The plane did not fall, and this time I was not surprised. For years, I had struggled with a growing fear of flying, which was obviously ironic because traveling feels like part of my life’s purpose. But I was not afraid to fly this time. I was actually enjoying myself! You could see the Popocatépetl (Mexico City’s active volcano) from my window seat. I am so grateful to my therapist, who has helped me discover the mechanics of my fear, and taught me how to control my negative thoughts. I also attribute my in-flight serenity to the book Cockpit Confidential by Patrick Smith. This pilot graciously explains how flying works, the intricacies of how a plane is made to sustain a remarkable amount of turbulence and punishment, and the psychology of nervous flyers. I also recently went through a very stressful process to try and relocate to Portland, Oregon in a matter of days. The event filled me with so much stress for something that did not even happen. I truly realized that there is absolutely no point compromising your peace of mind for the future. The future is always unknown, and I have come to terms with that. So now, when I fly, I choose not to dwell on all the things that could happen. Anything could happen, and anything could not.
I arrived in Tijuana safely, and 10 minutes later Bradley was landing as well. My sister, Leny, and her husband, Alex, welcomed us into their beautiful home. It had actually been 6 years since I had seen them, so this trip was important. After a long nap, we sat in their balcony to watch the sunset while Alex grilled some chicken and veggies. I held my rosé with one hand, and pet Marley with the other. Marley is their dog. They adopted him a few years ago. Marley was in pretty bad shape when they got him, but they had decided to adopt the worst looking dog that was probably not going to be adopted, and instead be put down. I thought that was a great way to go into a shelter looking for a furry friend. Marley loves to jump from lap to lap, and steal your blanket.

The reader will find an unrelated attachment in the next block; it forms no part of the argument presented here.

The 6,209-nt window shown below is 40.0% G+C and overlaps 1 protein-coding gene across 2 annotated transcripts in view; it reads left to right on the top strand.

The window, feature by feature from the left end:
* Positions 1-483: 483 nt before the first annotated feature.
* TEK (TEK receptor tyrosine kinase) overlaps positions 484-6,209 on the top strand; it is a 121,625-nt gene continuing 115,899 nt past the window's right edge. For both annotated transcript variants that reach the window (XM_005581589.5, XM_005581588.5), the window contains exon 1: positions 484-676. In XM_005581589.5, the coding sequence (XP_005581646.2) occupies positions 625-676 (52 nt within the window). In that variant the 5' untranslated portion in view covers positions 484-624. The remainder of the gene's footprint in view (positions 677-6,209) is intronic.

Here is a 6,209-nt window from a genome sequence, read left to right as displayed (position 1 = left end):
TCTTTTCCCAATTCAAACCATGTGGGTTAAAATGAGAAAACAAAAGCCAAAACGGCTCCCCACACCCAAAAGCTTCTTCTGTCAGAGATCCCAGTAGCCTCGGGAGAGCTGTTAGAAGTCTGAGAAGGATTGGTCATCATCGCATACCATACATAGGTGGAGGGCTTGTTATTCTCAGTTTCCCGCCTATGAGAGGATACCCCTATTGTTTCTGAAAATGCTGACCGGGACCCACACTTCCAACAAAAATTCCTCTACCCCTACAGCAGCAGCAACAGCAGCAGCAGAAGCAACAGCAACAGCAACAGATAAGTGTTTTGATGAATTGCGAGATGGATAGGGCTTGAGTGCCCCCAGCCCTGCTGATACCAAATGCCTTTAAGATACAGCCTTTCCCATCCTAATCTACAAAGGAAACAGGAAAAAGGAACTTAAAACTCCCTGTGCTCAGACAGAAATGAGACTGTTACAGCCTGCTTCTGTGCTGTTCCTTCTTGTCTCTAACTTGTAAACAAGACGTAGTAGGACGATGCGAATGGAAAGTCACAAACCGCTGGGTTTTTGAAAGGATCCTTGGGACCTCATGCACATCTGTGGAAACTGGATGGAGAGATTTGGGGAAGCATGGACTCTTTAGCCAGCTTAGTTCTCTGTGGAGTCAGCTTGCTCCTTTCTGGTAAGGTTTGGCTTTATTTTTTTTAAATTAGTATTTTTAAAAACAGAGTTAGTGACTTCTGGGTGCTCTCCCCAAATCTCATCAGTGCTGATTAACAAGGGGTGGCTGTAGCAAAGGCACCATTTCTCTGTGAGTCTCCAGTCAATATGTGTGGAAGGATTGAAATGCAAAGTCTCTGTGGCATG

We spent a few evenings and mornings in that balcony, drinking wine, protein shakes, or coffee while watching the ocean. The public beaches in Tijuana were still closed at that point, so our options were limited. I would not have had it any other way because my sister and I had never really just hung out like that before. I have three siblings and I am the youngest by a lot. So by the time I was in elementary school, they were all close to high school graduation. That age gap and a complicated family history meant that we did not really have a typical childhood, but then again, I don’t know very many people that have a “typical” childhood…whatever that means.
The next day, Alex took Bradley and I to a place called Titos Mariscos. This is where Bradley and I quickly realized we had come to Baja California to eat! I don’t think I have ever had seafood that was this fresh and abundant, ever in my life. They are generous with their octopus, and the prices are unbelievably low. I was starving, so I quickly said yes to the appetizer platter full of fried fish, fried octopus, fried shrimp, and potatoes. This was followed by a tostada de ceviche. I adore ceviche, and it is something my dad used to make when I was little. This meal was off the charts, and it would only get better with the rest of the trip!